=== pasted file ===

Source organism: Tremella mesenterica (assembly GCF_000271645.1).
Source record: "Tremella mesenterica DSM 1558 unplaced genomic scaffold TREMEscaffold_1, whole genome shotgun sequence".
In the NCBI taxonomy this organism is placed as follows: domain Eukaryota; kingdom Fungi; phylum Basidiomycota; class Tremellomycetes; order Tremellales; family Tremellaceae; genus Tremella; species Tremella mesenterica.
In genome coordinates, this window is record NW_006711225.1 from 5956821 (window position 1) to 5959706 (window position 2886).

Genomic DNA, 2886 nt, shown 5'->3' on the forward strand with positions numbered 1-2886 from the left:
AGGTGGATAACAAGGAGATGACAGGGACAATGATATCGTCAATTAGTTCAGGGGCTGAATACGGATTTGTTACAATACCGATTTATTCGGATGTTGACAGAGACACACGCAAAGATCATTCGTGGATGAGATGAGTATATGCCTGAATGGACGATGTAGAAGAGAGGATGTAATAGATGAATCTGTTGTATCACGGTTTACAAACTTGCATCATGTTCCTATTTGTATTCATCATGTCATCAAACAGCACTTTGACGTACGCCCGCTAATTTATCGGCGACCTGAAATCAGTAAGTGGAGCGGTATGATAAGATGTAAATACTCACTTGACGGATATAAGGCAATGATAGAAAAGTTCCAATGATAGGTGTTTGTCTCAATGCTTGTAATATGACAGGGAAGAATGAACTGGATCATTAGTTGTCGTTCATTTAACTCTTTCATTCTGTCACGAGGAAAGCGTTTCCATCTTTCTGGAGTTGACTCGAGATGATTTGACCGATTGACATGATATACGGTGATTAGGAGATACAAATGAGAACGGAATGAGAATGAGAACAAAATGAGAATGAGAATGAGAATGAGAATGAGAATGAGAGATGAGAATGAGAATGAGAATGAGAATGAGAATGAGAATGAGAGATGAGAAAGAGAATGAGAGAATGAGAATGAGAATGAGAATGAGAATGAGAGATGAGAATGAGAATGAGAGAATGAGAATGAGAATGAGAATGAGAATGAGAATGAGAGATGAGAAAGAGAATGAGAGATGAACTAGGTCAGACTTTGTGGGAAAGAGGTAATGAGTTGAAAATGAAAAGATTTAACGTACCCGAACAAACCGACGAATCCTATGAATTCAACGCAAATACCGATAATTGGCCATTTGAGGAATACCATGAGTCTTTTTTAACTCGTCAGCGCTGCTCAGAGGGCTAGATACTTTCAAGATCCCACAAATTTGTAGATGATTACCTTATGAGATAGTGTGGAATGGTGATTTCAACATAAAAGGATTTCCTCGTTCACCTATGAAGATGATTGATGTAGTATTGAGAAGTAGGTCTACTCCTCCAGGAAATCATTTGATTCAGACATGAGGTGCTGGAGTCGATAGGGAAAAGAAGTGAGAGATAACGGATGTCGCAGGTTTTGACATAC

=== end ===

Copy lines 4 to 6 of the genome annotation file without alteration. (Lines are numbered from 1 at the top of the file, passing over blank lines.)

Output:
In genome coordinates, this window is record NW_006711225.1 from 5956821 (window position 1) to 5959706 (window position 2886).

Genomic DNA, 2886 nt, shown 5'->3' on the forward strand with positions numbered 1-2886 from the left:
AGGTGGATAACAAGGAGATGACAGGGACAATGATATCGTCAATTAGTTCAGGGGCTGAATACGGATTTGTTACAATACCGATTTATTCGGATGTTGACAGAGACACACGCAAAGATCATTCGTGGATGAGATGAGTATATGCCTGAATGGACGATGTAGAAGAGAGGATGTAATAGATGAATCTGTTGTATCACGGTTTACAAACTTGCATCATGTTCCTATTTGTATTCATCATGTCATCAAACAGCACTTTGACGTACGCCCGCTAATTTATCGGCGACCTGAAATCAGTAAGTGGAGCGGTATGATAAGATGTAAATACTCACTTGACGGATATAAGGCAATGATAGAAAAGTTCCAATGATAGGTGTTTGTCTCAATGCTTGTAATATGACAGGGAAGAATGAACTGGATCATTAGTTGTCGTTCATTTAACTCTTTCATTCTGTCACGAGGAAAGCGTTTCCATCTTTCTGGAGTTGACTCGAGATGATTTGACCGATTGACATGATATACGGTGATTAGGAGATACAAATGAGAACGGAATGAGAATGAGAACAAAATGAGAATGAGAATGAGAATGAGAATGAGAATGAGAGATGAGAATGAGAATGAGAATGAGAATGAGAATGAGAATGAGAGATGAGAAAGAGAATGAGAGAATGAGAATGAGAATGAGAATGAGAATGAGAGATGAGAATGAGAATGAGAGAATGAGAATGAGAATGAGAATGAGAATGAGAATGAGAGATGAGAAAGAGAATGAGAGATGAACTAGGTCAGACTTTGTGGGAAAGAGGTAATGAGTTGAAAATGAAAAGATTTAACGTACCCGAACAAACCGACGAATCCTATGAATTCAACGCAAATACCGATAATTGGCCATTTGAGGAATACCATGAGTCTTTTTTAACTCGTCAGCGCTGCTCAGAGGGCTAGATACTTTCAAGATCCCACAAATTTGTAGATGATTACCTTATGAGATAGTGTGGAATGGTGATTTCAACATAAAAGGATTTCCTCGTTCACCTATGAAGATGATTGATGTAGTATTGAGAAGTAGGTCTACTCCTCCAGGAAATCATTTGATTCAGACATGAGGTGCTGGAGTCGATAGGGAAAAGAAGTGAGAGATAACGGATGTCGCAGGTTTTGACATAC